November 3rd, 2017 § 0 comments § permalink


I first saw Arnold Lobel’s picture books in the late 1990’s, when my first daughter was little.  The first one I ran across was OWL AT HOME, a collection of five or six little stories about an owl.  I liked them a lot – at any rate enough to seek out other books by Lobel.


Eventually I found Arnold Lobel’s FABLES at the public library.  At first the FABLES mostly just seemed eccentric.  I liked them, I liked the pictures and the vibe and the clarity of the writing, and I could sense a great depth and energy and MUSICALITY about them, but it took me quite a while to appreciate their full potential.



Here I must digress to mention that I have a love/hate relationship with musical drama.  On the love side, I have some kind of idiot savant talent for the form.  I usually more-or-less automatically do the right thing as a dramatic composer.  I get right up into the NOW of the story, and I can do no wrong.


Musical theatre can be loads of FUN and oh so musical.


Unfortunately, with musical theatre the bad stuff can also be really really bad.  The worst of it leaves me feeling like I need a shower to wash the treacle away.


So though I knew I was good at musical drama, and I knew I needed to become a better  Composer (with a Capital C) in order to write a certain play about a certain eccentric lady poet with a favorite number 7.4, I wasn’t chomping at the bit to find something to write.  Also, the assumption when you come across something with theatrical promise is that somehow I will adapt this story for the theatre.  I will grok the essence and then flesh it out into a story told theatrically.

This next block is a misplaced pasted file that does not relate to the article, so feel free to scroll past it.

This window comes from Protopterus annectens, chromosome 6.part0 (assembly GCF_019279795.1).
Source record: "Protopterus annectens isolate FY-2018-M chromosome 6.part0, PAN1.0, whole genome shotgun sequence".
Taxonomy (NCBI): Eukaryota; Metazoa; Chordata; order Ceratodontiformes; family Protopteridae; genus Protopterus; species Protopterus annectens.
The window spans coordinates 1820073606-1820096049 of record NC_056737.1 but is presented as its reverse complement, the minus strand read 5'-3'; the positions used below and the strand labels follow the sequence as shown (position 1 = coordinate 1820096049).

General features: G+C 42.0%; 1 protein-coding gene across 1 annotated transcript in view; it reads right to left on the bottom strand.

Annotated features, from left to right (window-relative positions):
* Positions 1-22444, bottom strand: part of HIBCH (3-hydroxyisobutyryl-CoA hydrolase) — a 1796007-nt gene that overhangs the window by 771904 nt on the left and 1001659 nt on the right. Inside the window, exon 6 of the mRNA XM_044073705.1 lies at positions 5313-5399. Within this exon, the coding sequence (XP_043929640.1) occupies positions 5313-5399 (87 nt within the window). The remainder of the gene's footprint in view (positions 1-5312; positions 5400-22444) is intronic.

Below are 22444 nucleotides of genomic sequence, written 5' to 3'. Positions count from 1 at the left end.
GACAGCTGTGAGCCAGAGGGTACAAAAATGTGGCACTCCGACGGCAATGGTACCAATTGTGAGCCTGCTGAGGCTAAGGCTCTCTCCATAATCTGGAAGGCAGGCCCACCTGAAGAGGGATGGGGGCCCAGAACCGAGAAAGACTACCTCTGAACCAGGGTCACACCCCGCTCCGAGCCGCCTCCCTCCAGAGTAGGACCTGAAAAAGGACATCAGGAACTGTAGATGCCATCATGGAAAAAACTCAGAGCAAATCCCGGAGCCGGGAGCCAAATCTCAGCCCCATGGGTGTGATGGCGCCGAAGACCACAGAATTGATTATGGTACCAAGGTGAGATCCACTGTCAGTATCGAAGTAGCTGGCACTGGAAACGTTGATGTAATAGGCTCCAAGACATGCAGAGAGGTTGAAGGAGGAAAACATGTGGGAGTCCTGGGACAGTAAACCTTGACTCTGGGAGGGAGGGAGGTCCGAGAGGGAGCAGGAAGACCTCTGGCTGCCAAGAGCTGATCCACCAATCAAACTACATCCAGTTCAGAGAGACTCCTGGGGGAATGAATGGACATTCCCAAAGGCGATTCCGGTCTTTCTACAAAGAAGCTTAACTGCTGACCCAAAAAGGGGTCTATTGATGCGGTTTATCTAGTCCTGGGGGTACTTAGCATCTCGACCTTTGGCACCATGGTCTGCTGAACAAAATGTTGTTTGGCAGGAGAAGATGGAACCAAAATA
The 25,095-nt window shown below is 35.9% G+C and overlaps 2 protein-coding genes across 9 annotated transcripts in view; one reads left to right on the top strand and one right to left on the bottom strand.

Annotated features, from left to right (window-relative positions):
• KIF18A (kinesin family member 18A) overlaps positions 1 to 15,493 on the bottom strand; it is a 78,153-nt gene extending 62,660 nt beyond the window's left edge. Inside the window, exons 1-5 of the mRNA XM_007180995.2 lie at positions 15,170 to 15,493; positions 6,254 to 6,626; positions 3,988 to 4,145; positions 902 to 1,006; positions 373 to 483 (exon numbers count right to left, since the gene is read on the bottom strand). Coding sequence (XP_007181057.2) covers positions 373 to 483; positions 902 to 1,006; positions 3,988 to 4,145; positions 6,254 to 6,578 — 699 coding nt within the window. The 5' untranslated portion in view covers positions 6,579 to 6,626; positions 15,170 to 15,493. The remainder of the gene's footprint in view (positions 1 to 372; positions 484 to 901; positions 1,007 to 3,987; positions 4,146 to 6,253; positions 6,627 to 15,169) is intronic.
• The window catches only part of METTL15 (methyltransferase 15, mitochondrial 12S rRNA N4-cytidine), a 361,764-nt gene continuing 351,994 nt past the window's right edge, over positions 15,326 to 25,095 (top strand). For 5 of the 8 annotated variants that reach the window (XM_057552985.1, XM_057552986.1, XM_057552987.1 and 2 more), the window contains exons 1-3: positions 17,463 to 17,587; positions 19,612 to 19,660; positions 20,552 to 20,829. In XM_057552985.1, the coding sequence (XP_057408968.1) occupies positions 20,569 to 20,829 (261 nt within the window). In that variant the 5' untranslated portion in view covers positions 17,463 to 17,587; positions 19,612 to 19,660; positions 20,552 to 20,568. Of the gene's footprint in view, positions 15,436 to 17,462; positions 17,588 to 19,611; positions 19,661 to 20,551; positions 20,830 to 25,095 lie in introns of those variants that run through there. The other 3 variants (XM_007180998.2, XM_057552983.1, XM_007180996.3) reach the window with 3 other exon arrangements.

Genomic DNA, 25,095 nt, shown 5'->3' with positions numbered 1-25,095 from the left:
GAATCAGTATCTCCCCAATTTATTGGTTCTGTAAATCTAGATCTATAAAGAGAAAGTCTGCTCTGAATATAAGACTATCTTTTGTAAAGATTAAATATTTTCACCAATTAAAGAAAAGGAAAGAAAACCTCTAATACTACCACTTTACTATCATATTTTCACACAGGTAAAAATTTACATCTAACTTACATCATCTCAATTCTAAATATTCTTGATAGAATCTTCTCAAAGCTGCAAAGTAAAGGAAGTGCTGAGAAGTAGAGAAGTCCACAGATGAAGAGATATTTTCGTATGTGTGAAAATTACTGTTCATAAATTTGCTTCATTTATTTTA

Not so with these FABLES.  They had musical promise, but not obvious theatrical promise.  I set them aside.


A few years later, back home in Ann Arbor, I picked them up at the library again.  By that time I had a second daughter – I spent the better part of a decade buried beneath little girls – and I found myself stretched pretty thin entertaining the two of them.  One day I sat down at the piano with a little girl and just started improvising music along with the text of the FABLES exactly as they were written – verbatim. 


They worked.  Not only did they work, they came alive in a way that I am convinced would have delighted their author.  It was raining musical soup.  Really good musical soup.  And so I continued to sit at the piano, often with a little girl, with my brand new mini disc recorder turned on Record to slurp it all up.